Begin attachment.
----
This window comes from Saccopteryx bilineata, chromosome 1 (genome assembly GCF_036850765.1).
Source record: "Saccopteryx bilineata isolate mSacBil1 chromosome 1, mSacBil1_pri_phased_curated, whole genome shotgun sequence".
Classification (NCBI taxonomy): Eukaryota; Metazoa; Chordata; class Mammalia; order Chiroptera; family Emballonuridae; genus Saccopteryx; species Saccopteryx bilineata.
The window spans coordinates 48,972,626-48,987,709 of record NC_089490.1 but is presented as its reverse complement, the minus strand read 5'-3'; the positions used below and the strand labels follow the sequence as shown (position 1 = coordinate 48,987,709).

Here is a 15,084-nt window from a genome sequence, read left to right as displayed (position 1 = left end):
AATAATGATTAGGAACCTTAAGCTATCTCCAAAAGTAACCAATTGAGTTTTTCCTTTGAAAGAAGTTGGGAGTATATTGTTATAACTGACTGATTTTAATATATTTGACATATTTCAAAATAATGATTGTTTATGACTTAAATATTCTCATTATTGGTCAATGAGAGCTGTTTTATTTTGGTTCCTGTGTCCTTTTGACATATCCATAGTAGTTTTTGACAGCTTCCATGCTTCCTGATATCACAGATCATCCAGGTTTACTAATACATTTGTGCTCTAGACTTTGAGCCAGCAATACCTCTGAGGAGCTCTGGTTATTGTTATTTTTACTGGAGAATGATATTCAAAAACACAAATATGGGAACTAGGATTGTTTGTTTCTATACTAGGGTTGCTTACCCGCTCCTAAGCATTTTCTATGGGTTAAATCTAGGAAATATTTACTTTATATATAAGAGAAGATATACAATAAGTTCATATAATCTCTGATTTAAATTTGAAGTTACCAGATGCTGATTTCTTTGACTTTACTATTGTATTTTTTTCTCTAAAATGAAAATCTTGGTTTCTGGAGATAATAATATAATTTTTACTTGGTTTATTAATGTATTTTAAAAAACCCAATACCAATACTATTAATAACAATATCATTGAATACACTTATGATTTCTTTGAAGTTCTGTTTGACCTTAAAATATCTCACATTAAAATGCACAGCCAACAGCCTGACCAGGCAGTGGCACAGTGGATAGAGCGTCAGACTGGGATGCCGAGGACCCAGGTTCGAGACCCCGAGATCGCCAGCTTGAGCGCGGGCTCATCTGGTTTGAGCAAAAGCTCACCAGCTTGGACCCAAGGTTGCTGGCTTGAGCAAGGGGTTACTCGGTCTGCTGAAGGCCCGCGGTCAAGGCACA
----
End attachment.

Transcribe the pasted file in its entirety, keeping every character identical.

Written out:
This window comes from Saccopteryx bilineata, chromosome 1 (genome assembly GCF_036850765.1).
Source record: "Saccopteryx bilineata isolate mSacBil1 chromosome 1, mSacBil1_pri_phased_curated, whole genome shotgun sequence".
Classification (NCBI taxonomy): Eukaryota; Metazoa; Chordata; class Mammalia; order Chiroptera; family Emballonuridae; genus Saccopteryx; species Saccopteryx bilineata.
The window spans coordinates 48,972,626-48,987,709 of record NC_089490.1 but is presented as its reverse complement, the minus strand read 5'-3'; the positions used below and the strand labels follow the sequence as shown (position 1 = coordinate 48,987,709).

Here is a 15,084-nt window from a genome sequence, read left to right as displayed (position 1 = left end):
AATAATGATTAGGAACCTTAAGCTATCTCCAAAAGTAACCAATTGAGTTTTTCCTTTGAAAGAAGTTGGGAGTATATTGTTATAACTGACTGATTTTAATATATTTGACATATTTCAAAATAATGATTGTTTATGACTTAAATATTCTCATTATTGGTCAATGAGAGCTGTTTTATTTTGGTTCCTGTGTCCTTTTGACATATCCATAGTAGTTTTTGACAGCTTCCATGCTTCCTGATATCACAGATCATCCAGGTTTACTAATACATTTGTGCTCTAGACTTTGAGCCAGCAATACCTCTGAGGAGCTCTGGTTATTGTTATTTTTACTGGAGAATGATATTCAAAAACACAAATATGGGAACTAGGATTGTTTGTTTCTATACTAGGGTTGCTTACCCGCTCCTAAGCATTTTCTATGGGTTAAATCTAGGAAATATTTACTTTATATATAAGAGAAGATATACAATAAGTTCATATAATCTCTGATTTAAATTTGAAGTTACCAGATGCTGATTTCTTTGACTTTACTATTGTATTTTTTTCTCTAAAATGAAAATCTTGGTTTCTGGAGATAATAATATAATTTTTACTTGGTTTATTAATGTATTTTAAAAAACCCAATACCAATACTATTAATAACAATATCATTGAATACACTTATGATTTCTTTGAAGTTCTGTTTGACCTTAAAATATCTCACATTAAAATGCACAGCCAACAGCCTGACCAGGCAGTGGCACAGTGGATAGAGCGTCAGACTGGGATGCCGAGGACCCAGGTTCGAGACCCCGAGATCGCCAGCTTGAGCGCGGGCTCATCTGGTTTGAGCAAAAGCTCACCAGCTTGGACCCAAGGTTGCTGGCTTGAGCAAGGGGTTACTCGGTCTGCTGAAGGCCCGCGGTCAAGGCACA